Tattoo Snob asked me to write this while I was in Miami promoting Nichole East’s “Quick & Painful” art show. The same show that we were doing $40 flash tattoos. The idea of cheap promotional tattoos has always been around and seemed to have its place. You’ve got the Friday the 13th special, Halloween, grand openings, and such. It saddens me a bit that because there are so many shops today, and so many tattooists taking part in all of these speciality events, that clients only want to get tattooed at these events now. It also seems so many tattooists today are so desperate to get folks in the chair that they’re literally bringing the rest of us down. I have many friends the world over who suffer from some shit heel scratcher shop up the road doing cheap ass tattoos just to get the business, or worse- tattoos in trade.

Bring the douche a case of beer, and he’ll sleeve ya, or some such shit. We’ve all heard the stories.

But I digress. Where is all this cut throat BS getting us as a business? Nowhere, thats where. It’s my belief that the client is being taught that not only is it possible to get a cheap tattoo, but that it should be common practice for a client to price shop, and not artist shop. And like I’ve said many time in the past with the problems and issues in our trade, “It’s our own friggin fault”.

Too many young tattooers, too many bullshit tattoo shops, too many individuals brought into this trade with no one there to tell them, “NO, you don’t do that!” It’ll just hurt all of us in the future. I’m very passionate about this, and many other issues in our trade, mainly because while I may not get hurt by some of this BS I have many talented friends whose businesses are suffering greatly from the ignorance of all of us.

I know that everyone wants too work and make a buck. I realize that this is just one, of many issues amongst us as a trade. But F%#K there is really just so much information out there on the web to inform these knuckle heads of the rights and wrongs of how to do business. Even when common sense seems to falter, just turn on your freaking computer!

Hell this is just my opinion, I’m certain you all have your own…


–Guest blog by Joe Capobianco

**** We’re looking for quality guest blogs from tattooers & enthusiasts–shoot us an email.

Guest Blog: Shawn Porter’s Tattoo Movies – AMJAM 1991

January 19th, 2012 by Kevin -


The last year has seen a pushback within the tattoo community; with tattoo artists uploading their own tattoo videos to the internet as an antidote to cable network programmed tattoo “reality shows” that are anything but real.

But you know the old saying- “there’s nothing new under the sun”. Back in the late 1980s and early 1990s a number of tattooists took the bull by the horns and produced their own tattoo films. Royboy, Crazy Ace, tattoo fan Michael O. Stearns- folks who documented tattooing for a niche market of worldwide devotees who at the time had no outlet for tattoo programming.

I’ve been collecting these tapes (have you held a VHS tape lately? They’re comically huge) since they originally came out and, fearing that these glimpses of our history may end up forgotten, digitizing them for my ‘Occult Vibrations’ blog. The idea is that if folks all over the world have access to them, they can never disappear.

Instead of talking about the specific tape (dude… you should see the outtakes. Debra dancing butt naked in a snow cemetery, rolling around naked with tigers and a baby… so fucking weird) I figured a little blurb about where the video came from would be more fitting.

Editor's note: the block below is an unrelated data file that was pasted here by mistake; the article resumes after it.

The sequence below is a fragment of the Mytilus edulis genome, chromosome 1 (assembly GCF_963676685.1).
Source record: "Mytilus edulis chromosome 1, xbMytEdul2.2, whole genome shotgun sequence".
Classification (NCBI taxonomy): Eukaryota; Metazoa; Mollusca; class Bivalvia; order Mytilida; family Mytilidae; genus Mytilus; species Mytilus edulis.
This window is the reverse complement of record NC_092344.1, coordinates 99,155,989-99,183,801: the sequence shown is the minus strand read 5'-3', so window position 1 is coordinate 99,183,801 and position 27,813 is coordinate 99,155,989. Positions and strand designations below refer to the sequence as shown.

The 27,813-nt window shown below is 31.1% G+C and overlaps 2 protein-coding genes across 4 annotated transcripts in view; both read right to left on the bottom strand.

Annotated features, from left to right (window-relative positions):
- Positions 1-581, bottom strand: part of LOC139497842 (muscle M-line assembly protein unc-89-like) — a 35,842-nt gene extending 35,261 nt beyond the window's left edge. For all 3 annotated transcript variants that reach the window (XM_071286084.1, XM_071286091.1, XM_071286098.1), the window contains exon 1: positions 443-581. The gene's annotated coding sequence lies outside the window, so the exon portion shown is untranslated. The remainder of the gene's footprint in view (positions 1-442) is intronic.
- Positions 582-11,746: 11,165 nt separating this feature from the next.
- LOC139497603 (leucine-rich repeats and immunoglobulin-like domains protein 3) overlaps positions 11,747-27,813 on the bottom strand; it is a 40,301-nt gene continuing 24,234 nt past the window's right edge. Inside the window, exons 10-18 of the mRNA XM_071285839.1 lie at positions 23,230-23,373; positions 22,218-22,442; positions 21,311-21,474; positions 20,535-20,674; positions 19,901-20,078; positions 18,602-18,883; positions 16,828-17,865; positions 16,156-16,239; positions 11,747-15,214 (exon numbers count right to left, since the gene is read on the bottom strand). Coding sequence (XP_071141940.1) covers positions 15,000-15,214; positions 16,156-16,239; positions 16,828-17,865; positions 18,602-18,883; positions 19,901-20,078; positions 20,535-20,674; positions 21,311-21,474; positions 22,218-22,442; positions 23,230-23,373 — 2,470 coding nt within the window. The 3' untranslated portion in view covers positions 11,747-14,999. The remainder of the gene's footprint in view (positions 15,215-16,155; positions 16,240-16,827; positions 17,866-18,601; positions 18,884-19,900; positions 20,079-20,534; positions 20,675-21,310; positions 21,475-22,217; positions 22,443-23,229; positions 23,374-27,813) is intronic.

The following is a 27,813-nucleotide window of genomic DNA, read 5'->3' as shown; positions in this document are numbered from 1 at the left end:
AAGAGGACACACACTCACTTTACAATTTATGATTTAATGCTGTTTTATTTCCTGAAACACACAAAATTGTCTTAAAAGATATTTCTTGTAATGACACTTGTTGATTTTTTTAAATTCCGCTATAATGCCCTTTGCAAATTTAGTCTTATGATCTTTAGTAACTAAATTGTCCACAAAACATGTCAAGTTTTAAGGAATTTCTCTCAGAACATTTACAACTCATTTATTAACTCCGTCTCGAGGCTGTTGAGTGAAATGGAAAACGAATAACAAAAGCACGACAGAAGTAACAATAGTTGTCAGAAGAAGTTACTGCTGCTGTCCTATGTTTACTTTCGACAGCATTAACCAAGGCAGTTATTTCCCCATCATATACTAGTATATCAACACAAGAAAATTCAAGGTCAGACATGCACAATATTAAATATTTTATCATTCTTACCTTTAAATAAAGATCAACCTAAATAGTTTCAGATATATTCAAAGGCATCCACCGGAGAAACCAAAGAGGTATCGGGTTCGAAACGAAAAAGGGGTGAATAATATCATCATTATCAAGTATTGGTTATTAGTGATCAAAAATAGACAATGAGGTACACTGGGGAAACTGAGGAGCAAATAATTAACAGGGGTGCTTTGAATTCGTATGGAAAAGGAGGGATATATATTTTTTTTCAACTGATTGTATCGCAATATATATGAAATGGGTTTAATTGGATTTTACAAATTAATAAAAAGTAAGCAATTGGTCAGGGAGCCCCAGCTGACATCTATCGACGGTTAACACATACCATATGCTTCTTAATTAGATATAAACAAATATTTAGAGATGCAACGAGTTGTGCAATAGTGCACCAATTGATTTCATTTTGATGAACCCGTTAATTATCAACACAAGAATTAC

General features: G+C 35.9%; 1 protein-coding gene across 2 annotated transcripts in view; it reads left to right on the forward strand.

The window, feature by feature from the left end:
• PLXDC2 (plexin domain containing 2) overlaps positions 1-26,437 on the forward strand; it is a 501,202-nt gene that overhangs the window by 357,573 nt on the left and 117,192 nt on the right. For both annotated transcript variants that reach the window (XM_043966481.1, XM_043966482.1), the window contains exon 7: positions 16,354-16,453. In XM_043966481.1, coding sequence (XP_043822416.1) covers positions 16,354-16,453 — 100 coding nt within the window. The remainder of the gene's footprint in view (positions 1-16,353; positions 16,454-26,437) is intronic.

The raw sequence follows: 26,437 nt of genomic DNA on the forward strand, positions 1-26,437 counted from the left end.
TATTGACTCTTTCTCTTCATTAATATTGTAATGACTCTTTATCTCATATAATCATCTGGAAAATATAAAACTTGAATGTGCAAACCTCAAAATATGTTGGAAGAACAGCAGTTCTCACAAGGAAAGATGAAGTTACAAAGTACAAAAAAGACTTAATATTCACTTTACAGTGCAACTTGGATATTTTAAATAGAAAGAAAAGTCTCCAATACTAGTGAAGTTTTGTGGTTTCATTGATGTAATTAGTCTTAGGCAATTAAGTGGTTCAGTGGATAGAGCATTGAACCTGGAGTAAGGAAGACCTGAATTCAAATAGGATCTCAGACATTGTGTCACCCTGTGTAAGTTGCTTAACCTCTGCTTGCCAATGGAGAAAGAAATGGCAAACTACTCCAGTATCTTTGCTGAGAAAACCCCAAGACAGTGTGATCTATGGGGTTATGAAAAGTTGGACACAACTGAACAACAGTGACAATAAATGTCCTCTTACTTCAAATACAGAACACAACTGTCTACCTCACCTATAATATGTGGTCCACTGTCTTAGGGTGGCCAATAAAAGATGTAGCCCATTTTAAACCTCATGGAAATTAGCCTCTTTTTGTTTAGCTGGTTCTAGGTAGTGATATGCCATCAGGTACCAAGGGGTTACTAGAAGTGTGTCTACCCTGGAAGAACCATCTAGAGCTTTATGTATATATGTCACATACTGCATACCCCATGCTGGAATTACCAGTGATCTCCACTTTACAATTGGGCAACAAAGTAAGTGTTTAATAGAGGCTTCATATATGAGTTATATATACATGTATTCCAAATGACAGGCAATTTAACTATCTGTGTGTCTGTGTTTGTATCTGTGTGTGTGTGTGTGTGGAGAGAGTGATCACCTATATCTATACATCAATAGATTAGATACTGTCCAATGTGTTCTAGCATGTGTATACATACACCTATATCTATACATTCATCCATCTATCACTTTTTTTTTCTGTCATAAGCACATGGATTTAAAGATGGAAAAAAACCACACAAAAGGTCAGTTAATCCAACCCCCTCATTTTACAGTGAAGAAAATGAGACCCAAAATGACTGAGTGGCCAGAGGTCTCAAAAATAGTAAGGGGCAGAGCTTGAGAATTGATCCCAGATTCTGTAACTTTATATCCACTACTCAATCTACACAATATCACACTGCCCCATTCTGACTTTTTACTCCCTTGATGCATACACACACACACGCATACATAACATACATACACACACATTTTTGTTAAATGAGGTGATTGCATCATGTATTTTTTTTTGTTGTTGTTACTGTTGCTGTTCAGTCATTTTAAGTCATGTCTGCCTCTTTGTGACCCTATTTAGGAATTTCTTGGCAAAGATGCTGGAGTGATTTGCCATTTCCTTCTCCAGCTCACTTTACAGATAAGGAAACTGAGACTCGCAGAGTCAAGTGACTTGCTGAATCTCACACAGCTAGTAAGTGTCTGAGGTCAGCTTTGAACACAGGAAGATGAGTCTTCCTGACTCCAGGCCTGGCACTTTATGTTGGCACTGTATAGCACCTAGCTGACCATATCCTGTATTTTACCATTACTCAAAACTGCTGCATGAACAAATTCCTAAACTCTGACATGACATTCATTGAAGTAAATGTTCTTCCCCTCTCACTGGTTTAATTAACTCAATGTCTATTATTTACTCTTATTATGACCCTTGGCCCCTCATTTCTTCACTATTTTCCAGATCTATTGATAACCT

–Guest post by Shawn Porter of Occult Vibrations

We’re looking for quality guest blogs from tattooers & enthusiasts–shoot us an email.

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Ink Master premieres tonight

January 17th, 2012 by Kevin -


I really had high hopes for Spike TV’s Ink Master when I first heard about it. A tattoo reality show centered around competition made me think it would be something akin to Chopped on Food Network. A tattoo version of Chopped would be a good thing, right? Chopped is pretty well-made and fairly clever. As a viewer, I think the most interesting part is the feedback contestants receive from the judges once the challenges are over.

I thought Spike TV had enough experience with reality programming to do this right–they worked with the UFC  to create ‘The Ultimate Fighter‘ show. While Ultimate Fighter gave interpersonal drama way too much airtime, it was still better than the average reality TV trainwreck.

Then I heard Dave Navarro was involved with Ink Masters, and I was suspicious. I get it: they picked a recognizable, douchey ex-rockstar with tattoos to appeal to the average joe. (Personally, I would have gone with Benji Madden–but that’s just me.)

Nevarro aside, they did enlist Chris Nunez and Oliver Peck as judges, and the list of the tattoo artists/contestants was fairly impressive. With that many talented artists involved with the show, I still held onto the hope that this could really be a show the tattoo industry and community would be proud of.

The promo clips are starting to pop up online, and I have to say, I’m a little concerned. Instead of following the Chopped model like I’d hoped, this looks like typical bad reality programming… What an awful feeling. (Watch the clip below to see what I’m talking about.)

Even after seeing clips like these, I hope there’s going to be some good that comes out of this show. Like I mentioned above, there’s a number of really talented artists involved. Maybe it can shine the light on some other artists, as well as shops that really deserve the attention? Better yet, I’ve heard that the artists talk openly about some important tattoo common-sense subjects, like why you should tattooed in a shop instead of someone’s kitchen.